James L. Reinertsen, MD
Acknowledgments: The author thanks Frank Davidoff, MD; Sir Brian Jarman, OBE, MA, PhD; and Richard LeBlond, MD, for their helpful critical reviews of this article.
Potential Financial Conflicts of Interest: None disclosed.
Requests for Single Reprints: James L. Reinertsen, MD, 375 East Aspen Meadow Lane, Alta, WY 83414; e-mail, firstname.lastname@example.org.
Reinertsen JL. Zen and the Art of Physician Autonomy Maintenance. Ann Intern Med. 2003;138:992-995. doi: 10.7326/0003-4819-138-12-200306170-00011
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Published: Ann Intern Med. 2003;138(12):992-995.
The miracles of scientific medicine propelled physicians to an unparalleled level of clinical autonomy during the 20th century. During the past 20 years, physician autonomy has been declining, in part because the public has become aware that physicians are not consistently applying all of the science they know. One of medicine's most cherished professional values, individual clinical autonomy, is an important cause of the sometimes suboptimal performance in the timely and consistent application of clinical science; thus, it contributes to the decline in overall professional autonomy. This paper calls for physicians to practice the science of medicine as a profession so that society will allow physicians to continue practicing the art of medicine as individual professionals. In a Zen-like paradox, physicians must give up autonomy in order to regain it.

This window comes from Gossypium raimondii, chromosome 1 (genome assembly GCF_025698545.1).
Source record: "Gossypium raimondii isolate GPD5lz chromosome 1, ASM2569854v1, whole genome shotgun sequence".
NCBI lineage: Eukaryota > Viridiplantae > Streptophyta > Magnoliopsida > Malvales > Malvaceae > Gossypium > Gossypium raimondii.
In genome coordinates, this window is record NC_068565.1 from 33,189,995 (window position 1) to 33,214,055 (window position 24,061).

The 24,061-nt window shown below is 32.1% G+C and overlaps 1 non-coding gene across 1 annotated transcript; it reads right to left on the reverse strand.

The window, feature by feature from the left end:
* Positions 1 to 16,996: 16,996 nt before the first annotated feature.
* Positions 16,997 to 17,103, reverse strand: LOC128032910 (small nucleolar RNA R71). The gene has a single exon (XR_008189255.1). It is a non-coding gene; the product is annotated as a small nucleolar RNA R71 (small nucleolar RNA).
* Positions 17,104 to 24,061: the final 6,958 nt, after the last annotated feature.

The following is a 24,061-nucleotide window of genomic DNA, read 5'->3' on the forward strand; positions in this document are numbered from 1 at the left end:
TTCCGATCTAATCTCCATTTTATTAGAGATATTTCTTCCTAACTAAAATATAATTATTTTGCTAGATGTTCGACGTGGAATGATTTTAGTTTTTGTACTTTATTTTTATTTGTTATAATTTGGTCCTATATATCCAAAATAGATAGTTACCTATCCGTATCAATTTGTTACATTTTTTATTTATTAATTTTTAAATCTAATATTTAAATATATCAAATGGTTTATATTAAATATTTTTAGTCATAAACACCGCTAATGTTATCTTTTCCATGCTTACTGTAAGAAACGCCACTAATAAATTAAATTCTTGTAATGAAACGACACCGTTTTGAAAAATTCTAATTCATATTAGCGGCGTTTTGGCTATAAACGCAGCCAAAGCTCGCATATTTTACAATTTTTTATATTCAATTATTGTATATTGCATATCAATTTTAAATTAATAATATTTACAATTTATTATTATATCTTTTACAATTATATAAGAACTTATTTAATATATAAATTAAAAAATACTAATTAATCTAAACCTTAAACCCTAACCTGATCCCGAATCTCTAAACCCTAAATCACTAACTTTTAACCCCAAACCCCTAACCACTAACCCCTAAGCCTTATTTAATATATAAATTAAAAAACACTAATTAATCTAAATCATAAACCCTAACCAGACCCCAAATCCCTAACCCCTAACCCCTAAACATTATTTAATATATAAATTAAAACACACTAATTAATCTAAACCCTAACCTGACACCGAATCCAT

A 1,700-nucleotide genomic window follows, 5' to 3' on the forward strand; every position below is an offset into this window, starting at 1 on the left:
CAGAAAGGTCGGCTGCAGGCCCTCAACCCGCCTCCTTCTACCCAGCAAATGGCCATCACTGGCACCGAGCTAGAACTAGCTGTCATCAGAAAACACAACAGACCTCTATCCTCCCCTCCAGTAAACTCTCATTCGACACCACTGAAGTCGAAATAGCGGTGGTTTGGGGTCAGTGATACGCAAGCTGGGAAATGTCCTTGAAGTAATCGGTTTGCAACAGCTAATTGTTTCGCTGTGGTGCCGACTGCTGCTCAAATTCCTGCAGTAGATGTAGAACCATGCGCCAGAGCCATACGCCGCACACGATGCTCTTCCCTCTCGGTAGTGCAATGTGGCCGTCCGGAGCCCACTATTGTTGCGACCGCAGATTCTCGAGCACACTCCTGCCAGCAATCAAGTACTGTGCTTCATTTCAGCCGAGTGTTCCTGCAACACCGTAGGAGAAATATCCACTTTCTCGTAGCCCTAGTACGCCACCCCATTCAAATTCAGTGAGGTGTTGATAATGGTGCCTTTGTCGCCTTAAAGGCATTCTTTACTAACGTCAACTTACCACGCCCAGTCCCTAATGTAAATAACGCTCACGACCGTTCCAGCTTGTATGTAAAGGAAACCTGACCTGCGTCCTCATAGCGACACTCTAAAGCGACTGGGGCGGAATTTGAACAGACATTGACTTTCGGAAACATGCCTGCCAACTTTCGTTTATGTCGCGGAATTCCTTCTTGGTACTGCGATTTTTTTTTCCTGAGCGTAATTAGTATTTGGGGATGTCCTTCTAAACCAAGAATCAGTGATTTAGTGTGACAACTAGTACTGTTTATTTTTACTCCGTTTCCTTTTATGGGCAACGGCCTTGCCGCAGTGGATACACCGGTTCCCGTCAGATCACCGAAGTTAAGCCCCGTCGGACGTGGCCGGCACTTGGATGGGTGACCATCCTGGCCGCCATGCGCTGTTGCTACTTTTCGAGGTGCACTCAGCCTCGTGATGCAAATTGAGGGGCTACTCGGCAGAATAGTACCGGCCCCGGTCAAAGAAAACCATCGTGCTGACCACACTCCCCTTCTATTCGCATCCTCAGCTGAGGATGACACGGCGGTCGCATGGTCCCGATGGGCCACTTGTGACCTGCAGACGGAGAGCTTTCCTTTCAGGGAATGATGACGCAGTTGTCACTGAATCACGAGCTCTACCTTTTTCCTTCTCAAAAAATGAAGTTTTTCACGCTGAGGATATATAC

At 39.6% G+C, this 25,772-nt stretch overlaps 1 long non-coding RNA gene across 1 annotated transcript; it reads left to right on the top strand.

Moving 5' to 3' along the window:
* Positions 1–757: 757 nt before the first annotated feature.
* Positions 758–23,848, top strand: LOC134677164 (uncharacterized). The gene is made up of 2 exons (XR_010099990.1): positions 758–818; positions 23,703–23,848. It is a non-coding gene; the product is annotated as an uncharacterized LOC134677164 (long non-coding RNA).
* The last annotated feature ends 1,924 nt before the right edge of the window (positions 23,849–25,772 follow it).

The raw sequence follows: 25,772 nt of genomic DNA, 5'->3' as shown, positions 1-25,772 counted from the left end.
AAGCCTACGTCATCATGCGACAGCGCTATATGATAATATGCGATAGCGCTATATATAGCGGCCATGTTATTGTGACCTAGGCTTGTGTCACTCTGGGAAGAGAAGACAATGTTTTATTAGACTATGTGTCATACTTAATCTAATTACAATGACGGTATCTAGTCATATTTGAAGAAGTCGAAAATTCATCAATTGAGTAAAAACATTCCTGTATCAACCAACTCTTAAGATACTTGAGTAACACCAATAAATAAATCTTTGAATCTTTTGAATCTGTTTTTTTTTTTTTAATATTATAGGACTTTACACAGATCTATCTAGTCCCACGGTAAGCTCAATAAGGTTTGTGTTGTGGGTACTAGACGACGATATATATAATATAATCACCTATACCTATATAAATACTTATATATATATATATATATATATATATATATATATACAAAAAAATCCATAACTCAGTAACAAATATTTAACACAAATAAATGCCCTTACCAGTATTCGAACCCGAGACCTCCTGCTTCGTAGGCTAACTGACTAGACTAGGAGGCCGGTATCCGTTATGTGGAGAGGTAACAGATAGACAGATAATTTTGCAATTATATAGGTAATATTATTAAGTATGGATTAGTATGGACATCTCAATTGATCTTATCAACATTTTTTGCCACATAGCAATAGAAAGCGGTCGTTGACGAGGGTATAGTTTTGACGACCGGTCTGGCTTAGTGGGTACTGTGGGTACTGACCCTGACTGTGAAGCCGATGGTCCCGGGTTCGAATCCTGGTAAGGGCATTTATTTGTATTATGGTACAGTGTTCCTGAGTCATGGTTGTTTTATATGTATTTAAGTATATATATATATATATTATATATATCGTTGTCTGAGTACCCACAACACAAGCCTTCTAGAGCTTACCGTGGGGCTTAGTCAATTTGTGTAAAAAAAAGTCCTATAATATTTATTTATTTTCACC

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Emergency Medicine, Hospital Medicine, Infectious Disease, Pulmonary/Critical Care, Prevention/Screening.
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Print ISSN: 0003-4819 | Online ISSN: 1539-3704
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